How to revive lapsed insurance policies

A primer on the nuances of reviving an insurance policy instead of buying a new one.

Did you miss the last date for premium payment on your insurance policy? Watch out, if the grace period has expired, then, any claims you make are not going to be entertained by the insurer.

A new policy too will come at a higher cost given your higher age and default on the previous policy. If it is a unit linked insurance policy taken before September 2010 that has lapsed, the surrender charges too are going to take a big bite out of the money that you saved. Surrender charges here can be as high as 40 per cent of the first year premium!

That's why we tell you how you can revive lapsed policies and explain the ‘ifs' and ‘buts' involved in doing this.

When does a policy lapse?

Quarterly, half-yearly and annual premium policies generally have a grace period of one month for investors to shell out their premium after the original due date. During this grace period the policyholder is entitled to all the benefits under a policy including the riders taken on the policy. After the grace period, the policy is said to lapse.

A lapsed policy is not entitled to any benefits. Some insurers however offer death cover on a term policy even if the policy had lapsed provided premium on the policy was paid for a certain number of years. Life Insurance Corporation for instance, allows death claims under a lapsed policy if the policyholder had paid premiums for three full years and the claim has come in within six months of the due date of the first unpaid premium. The insurer however deducts the unpaid premium sum from the sum assured and also an interest charge.

Now, what if a policyholder misses the grace period too? After the grace period policyholders enter the ‘re-instatement period'. Policy benefits do not accrue in this period. But insurers allow customers to renew a policy in the re-instatement period if they pay all the un-paid premium along with interest. Some insurers ask for a health certificate and require the policyholder to go through the KYC process again. And remember that you may not be entitled to the same rate of premium when you go for re-instatement of the policy; the premium will be recalculated! The re-instatement period varies between three and five years among insurers. Post this period however nothing could be done to revive the policy.

When it does not lapse fully?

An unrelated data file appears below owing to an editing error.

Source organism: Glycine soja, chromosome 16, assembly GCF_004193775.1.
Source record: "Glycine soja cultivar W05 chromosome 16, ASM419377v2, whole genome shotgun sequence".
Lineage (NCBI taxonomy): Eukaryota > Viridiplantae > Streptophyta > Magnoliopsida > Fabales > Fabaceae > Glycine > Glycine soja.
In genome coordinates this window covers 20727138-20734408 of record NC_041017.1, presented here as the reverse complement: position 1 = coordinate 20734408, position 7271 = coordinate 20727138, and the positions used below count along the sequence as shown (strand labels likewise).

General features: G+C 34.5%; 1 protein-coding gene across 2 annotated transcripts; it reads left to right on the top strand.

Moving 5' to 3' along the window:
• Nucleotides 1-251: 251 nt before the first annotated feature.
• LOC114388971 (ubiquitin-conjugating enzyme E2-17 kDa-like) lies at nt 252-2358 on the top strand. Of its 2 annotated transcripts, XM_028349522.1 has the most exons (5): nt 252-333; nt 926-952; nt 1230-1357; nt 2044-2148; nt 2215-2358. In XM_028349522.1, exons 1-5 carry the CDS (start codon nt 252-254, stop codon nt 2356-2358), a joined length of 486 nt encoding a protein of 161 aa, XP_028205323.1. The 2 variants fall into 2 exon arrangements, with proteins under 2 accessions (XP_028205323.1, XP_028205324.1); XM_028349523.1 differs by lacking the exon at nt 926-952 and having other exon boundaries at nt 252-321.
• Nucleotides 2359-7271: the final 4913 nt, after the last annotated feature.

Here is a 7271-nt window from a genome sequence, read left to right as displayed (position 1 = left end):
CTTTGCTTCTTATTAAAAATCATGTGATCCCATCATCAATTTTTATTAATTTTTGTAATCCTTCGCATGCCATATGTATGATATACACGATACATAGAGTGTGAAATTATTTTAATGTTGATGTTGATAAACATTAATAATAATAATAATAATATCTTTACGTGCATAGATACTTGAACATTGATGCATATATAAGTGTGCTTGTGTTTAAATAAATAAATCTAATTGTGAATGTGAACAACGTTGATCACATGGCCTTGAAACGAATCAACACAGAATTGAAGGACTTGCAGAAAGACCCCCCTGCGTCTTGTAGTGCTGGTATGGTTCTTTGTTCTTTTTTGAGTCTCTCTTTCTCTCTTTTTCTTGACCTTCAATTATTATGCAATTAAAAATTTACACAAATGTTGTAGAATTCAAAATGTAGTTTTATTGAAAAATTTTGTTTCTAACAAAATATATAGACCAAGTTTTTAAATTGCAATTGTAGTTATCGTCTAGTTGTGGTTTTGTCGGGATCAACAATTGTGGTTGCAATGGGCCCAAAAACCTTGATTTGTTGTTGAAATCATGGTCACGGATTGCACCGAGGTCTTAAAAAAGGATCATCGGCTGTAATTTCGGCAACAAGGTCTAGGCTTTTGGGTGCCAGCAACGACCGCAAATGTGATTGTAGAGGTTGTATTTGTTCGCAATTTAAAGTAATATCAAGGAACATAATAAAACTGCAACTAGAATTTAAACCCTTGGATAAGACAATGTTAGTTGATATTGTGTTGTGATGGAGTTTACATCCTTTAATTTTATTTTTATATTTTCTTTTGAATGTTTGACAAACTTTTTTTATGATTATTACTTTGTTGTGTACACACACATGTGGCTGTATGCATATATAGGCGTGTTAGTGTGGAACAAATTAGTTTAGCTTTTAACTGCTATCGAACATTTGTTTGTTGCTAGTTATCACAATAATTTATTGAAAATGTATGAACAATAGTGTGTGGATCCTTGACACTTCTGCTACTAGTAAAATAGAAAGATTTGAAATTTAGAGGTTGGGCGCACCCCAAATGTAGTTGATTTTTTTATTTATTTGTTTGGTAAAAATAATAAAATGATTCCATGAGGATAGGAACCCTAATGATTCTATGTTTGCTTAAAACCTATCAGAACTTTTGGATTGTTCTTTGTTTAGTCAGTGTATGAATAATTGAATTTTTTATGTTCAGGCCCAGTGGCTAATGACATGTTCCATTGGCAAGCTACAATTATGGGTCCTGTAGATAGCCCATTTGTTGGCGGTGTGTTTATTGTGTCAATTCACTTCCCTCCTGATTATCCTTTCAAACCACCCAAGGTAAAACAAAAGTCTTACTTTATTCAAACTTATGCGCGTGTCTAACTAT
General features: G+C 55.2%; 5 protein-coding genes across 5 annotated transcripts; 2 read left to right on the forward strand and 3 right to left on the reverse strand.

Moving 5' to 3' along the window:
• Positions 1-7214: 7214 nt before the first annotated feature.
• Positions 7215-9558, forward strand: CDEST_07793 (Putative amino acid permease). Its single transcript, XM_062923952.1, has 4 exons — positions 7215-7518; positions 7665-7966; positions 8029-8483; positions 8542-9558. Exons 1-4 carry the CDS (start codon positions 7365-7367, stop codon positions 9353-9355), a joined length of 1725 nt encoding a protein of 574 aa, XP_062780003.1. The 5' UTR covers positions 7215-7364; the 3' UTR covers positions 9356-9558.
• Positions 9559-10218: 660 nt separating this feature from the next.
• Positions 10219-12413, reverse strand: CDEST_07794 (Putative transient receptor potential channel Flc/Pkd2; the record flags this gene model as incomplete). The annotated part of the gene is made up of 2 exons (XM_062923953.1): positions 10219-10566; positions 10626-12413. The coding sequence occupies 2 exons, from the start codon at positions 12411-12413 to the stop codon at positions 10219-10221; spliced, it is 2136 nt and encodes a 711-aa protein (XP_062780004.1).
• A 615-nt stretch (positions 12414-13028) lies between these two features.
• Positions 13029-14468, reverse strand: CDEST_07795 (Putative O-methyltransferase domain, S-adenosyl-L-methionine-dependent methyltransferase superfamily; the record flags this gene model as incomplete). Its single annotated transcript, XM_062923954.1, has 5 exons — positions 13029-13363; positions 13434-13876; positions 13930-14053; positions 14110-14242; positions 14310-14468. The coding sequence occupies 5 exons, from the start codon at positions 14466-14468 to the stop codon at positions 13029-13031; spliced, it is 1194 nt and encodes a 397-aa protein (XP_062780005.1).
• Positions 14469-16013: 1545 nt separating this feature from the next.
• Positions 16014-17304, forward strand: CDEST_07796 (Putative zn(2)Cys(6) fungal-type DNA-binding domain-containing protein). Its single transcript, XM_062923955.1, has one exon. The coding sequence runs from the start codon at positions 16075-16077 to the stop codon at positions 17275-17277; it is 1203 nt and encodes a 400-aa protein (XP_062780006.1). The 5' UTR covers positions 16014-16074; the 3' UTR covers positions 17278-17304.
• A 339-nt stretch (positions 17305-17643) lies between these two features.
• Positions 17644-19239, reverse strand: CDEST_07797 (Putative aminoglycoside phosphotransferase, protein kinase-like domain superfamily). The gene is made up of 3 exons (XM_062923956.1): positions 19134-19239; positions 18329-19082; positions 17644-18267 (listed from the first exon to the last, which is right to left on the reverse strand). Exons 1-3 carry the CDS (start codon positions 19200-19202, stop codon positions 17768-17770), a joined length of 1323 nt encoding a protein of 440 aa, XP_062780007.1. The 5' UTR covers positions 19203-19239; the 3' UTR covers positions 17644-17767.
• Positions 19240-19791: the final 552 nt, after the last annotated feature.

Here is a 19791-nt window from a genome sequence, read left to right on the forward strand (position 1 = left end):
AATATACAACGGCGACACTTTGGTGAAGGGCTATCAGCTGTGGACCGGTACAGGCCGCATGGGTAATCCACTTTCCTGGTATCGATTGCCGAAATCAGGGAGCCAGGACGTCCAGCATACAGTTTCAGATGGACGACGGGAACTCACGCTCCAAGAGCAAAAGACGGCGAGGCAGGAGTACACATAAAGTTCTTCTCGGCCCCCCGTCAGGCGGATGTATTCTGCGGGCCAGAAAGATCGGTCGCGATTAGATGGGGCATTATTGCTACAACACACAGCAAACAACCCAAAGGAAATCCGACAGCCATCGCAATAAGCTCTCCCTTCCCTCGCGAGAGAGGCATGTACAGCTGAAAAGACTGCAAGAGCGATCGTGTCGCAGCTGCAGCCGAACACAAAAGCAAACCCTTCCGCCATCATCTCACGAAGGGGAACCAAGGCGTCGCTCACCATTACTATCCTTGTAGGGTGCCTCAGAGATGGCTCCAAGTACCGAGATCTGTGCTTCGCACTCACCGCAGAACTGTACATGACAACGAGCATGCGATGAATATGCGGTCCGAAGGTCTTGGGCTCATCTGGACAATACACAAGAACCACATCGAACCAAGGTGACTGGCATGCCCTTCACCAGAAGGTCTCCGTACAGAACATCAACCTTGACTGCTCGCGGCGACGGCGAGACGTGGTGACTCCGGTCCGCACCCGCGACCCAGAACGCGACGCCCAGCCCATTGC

In cases where premium has been paid for three or more years and then discontinued, the insurer will not treat the policy as lapsed even if the policyholder doesn't apply for a re-instatement of the policy after due dates for premium expire. The policy will continue to be in force but for a reduced value. This is called a paid-up policy. In a paid-up policy the insured gets the benefit on the policy in pro-rata terms.

Do you want to discontinue?

In endowment policies surrender is allowed after completion of 36 months. “The minimum guaranteed surrender value of a traditional endowment policy is a percentage of the premium paid (of total premium paid excluding the first year premium) less rider premiums and survival benefit, if any, already paid. For traditional policies, insurers pay the higher of Special Surrender Value or Guaranteed Surrender Value.” says Mr Rituraj Bhattacharya, Head-Market Management, Bajaj Allianz Life Insurance. Special surrender value depends on the insurer's special surrender value factors, which is declared periodically by the insurer.

ULIP holders can also surrender their policy, if they do not wish to carry on. But when premium payment is stopped before five years here, the insurer moves the accumulated sum in the policyholder's account to a fund called- ‘discontinuance fund' after charging for surrender charges and the fund value is payable to the policyholder only after five years. Unit linked insurance plans taken after September 2010 have a lower surrender charge compared to similar policies taken before this period. However, there will be no surrender charges if the policy is discontinued after five years.

What you can do?

How can you make sure you don't get into a bind in keeping up your insurance policy? Here are some suggestions:

Do not opt for a yearly lump-sum payment if you cannot cough up that amount. Take a monthly or quarterly premium payment term.

Give out an ECS debit for the premium from your bank account (can give a standing instruction to your credit card company also to pay the premium).

Insurance companies normally send a reminder for premium to your postal address. To receive this however you need to keep updating your change of address with the insurer; do so without fail.

Opt for SMS and e-mail alerts for premium from the insurer.

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